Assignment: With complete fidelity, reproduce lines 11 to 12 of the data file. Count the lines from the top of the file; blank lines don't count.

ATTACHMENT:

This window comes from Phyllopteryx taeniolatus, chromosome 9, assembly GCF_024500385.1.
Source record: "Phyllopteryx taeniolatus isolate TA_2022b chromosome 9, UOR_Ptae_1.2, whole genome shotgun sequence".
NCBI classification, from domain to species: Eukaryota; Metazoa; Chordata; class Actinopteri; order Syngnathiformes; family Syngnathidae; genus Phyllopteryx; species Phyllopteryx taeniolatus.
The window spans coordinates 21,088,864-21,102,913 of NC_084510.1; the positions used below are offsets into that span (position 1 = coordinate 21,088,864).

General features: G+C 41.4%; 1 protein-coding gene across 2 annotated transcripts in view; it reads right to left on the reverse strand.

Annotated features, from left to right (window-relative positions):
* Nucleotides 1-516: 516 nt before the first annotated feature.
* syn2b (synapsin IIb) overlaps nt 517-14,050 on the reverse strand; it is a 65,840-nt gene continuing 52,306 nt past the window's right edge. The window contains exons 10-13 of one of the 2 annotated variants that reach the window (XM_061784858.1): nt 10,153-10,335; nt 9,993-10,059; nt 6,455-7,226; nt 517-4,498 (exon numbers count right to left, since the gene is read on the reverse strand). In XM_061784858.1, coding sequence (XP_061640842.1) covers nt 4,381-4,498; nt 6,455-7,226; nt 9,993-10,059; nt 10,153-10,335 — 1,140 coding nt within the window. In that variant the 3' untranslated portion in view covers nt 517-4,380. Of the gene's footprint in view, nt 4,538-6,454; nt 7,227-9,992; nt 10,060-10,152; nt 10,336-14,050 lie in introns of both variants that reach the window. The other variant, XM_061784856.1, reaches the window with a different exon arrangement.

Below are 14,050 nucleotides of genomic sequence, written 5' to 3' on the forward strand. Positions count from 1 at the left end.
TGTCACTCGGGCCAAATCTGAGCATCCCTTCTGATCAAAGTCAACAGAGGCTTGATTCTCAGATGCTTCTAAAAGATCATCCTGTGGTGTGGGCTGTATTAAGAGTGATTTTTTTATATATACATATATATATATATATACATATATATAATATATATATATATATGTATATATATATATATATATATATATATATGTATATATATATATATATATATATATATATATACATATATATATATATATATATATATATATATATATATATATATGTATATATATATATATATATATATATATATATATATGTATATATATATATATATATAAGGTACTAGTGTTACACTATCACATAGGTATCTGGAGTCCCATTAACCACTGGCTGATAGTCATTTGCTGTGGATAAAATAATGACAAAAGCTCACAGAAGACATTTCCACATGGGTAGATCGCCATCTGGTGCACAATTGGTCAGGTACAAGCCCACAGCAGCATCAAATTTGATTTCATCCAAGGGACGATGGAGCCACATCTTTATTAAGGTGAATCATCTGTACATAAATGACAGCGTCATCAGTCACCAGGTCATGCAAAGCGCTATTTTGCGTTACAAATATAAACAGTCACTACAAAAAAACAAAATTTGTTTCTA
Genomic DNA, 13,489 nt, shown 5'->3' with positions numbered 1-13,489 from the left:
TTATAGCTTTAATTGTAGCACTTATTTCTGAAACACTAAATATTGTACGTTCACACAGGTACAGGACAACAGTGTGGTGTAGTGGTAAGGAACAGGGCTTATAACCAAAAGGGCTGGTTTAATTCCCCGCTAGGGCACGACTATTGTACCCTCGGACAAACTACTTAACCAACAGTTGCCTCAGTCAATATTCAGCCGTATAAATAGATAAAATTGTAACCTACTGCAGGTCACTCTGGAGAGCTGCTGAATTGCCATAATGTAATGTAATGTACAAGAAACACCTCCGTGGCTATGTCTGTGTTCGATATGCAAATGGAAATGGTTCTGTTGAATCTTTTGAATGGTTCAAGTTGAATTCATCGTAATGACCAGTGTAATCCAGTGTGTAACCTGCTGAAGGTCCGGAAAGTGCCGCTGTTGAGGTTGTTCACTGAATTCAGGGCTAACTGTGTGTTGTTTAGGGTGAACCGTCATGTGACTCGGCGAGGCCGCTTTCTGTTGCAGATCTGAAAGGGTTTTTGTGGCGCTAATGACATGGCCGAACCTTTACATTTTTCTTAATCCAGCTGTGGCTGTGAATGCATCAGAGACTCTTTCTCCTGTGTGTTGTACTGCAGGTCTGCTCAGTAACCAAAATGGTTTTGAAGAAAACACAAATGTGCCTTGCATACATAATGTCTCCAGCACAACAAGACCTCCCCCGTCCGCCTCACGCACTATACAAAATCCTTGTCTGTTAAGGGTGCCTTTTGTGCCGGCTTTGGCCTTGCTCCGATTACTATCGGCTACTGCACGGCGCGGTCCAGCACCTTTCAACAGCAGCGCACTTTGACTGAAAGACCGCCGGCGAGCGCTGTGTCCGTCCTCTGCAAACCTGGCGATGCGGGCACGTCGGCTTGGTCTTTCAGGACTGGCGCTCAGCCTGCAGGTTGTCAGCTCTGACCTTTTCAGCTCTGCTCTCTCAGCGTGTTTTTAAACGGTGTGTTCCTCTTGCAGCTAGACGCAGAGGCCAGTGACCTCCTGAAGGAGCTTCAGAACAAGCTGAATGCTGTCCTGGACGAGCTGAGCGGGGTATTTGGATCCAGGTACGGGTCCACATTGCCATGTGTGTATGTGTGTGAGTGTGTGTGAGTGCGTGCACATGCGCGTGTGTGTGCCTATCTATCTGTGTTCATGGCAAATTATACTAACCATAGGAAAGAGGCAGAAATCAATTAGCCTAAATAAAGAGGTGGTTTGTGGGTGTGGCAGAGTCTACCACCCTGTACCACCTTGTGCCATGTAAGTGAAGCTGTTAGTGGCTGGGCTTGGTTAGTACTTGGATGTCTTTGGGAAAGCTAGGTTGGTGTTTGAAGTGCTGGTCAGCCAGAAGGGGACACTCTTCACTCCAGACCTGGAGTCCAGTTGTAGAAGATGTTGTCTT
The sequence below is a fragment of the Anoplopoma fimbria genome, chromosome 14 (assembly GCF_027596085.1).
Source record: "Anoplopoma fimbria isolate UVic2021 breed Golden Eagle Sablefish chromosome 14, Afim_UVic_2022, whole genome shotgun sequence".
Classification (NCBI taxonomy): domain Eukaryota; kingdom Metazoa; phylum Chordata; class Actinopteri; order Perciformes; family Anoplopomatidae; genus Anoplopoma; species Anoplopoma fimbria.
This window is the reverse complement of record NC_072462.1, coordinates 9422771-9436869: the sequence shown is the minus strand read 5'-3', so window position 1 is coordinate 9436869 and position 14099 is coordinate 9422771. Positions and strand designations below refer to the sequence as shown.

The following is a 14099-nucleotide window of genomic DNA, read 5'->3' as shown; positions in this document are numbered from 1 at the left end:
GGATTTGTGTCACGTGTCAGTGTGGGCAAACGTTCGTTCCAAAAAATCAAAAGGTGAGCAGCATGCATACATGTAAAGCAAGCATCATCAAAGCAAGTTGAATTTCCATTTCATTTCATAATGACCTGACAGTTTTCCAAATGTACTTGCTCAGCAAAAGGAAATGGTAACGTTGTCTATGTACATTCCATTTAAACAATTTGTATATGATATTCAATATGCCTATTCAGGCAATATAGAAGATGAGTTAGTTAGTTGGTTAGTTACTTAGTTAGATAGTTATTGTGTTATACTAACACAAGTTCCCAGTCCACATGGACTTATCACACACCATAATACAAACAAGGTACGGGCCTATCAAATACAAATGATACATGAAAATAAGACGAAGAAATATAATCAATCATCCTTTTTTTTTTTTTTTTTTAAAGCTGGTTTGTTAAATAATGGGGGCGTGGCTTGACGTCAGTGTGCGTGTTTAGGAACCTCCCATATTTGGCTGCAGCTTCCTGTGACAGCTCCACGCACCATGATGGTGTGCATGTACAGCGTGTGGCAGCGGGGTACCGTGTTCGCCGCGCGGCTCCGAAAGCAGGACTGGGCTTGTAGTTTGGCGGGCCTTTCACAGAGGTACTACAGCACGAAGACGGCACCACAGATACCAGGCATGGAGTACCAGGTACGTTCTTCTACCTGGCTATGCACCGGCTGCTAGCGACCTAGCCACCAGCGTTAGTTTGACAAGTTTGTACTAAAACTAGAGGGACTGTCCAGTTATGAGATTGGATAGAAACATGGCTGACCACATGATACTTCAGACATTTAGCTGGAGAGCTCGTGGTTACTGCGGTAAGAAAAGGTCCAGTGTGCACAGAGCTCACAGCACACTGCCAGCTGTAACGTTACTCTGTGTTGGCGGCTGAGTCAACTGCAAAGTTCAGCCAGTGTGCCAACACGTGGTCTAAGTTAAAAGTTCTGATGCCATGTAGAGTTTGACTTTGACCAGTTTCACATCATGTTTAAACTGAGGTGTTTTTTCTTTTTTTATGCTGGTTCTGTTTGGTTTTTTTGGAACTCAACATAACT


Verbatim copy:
Genomic DNA, 13,489 nt, shown 5'->3' with positions numbered 1-13,489 from the left:
TTATAGCTTTAATTGTAGCACTTATTTCTGAAACACTAAATATTGTACGTTCACACAGGTACAGGACAACAGTGTGGTGTAGTGGTAAGGAACAGGGCTTATAACCAAAAGGGCTGGTTTAATTCCCCGCTAGGGCACGACTATTGTACCCTCGGACAAACTACTTAACCAACAGTTGCCTCAGTCAATATTCAGCCGTATAAATAGATAAAATTGTAACCTACTGCAGGTCACTCTGGAGAGCTGCTGAATTGCCATAATGTAATGTAATGTACAAGAAACACCTCCGTGGCTATGTCTGTGTTCGATATGCAAATGGAAATGGTTCTGTTGAATCTTTTGAATGGTTCAAGTTGAATTCATCGTAATGACCAGTGTAATCCAGTGTGTAACCTGCTGAAGGTCCGGAAAGTGCCGCTGTTGAGGTTGTTCACTGAATTCAGGGCTAACTGTGTGTTGTTTAGGGTGAACCGTCATGTGACTCGGCGAGGCCGCTTTCTGTTGCAGATCTGAAAGGGTTTTTGTGGCGCTAATGACATGGCCGAACCTTTACATTTTTCTTAATCCAGCTGTGGCTGTGAATGCATCAGAGACTCTTTCTCCTGTGTGTTGTACTGCAGGTCTGCTCAGTAACCAAAATGGTTTTGAAGAAAACACAAATGTGCCTTGCATACATAATGTCTCCAGCACAACAAGACCTCCCCCGTCCGCCTCACGCACTATACAAAATCCTTGTCTGTTAAGGGTGCCTTTTGTGCCGGCTTTGGCCTTGCTCCGATTACTATCGGCTACTGCACGGCGCGGTCCAGCACCTTTCAACAGCAGCGCACTTTGACTGAAAGACCGCCGGCGAGCGCTGTGTCCGTCCTCTGCAAACCTGGCGATGCGGGCACGTCGGCTTGGTCTTTCAGGACTGGCGCTCAGCCTGCAGGTTGTCAGCTCTGACCTTTTCAGCTCTGCTCTCTCAGCGTGTTTTTAAACGGTGTGTTCCTCTTGCAGCTAGACGCAGAGGCCAGTGACCTCCTGAAGGAGCTTCAGAACAAGCTGAATGCTGTCCTGGACGAGCTGAGCGGGGTATTTGGATCCAGGTACGGGTCCACATTGCCATGTGTGTATGTGTGTGAGTGTGTGTGAGTGCGTGCACATGCGCGTGTGTGTGCCTATCTATCTGTGTTCATGGCAAATTATACTAACCATAGGAAAGAGGCAGAAATCAATTAGCCTAAATAAAGAGGTGGTTTGTGGGTGTGGCAGAGTCTACCACCCTGTACCACCTTGTGCCATGTAAGTGAAGCTGTTAGTGGCTGGGCTTGGTTAGTACTTGGATGTCTTTGGGAAAGCTAGGTTGGTGTTTGAAGTGCTGGTCAGCCAGAAGGGGACACTCTTCACTCCAGACCTGGAGTCCAGTTGTAGAAGATGTTGTCTT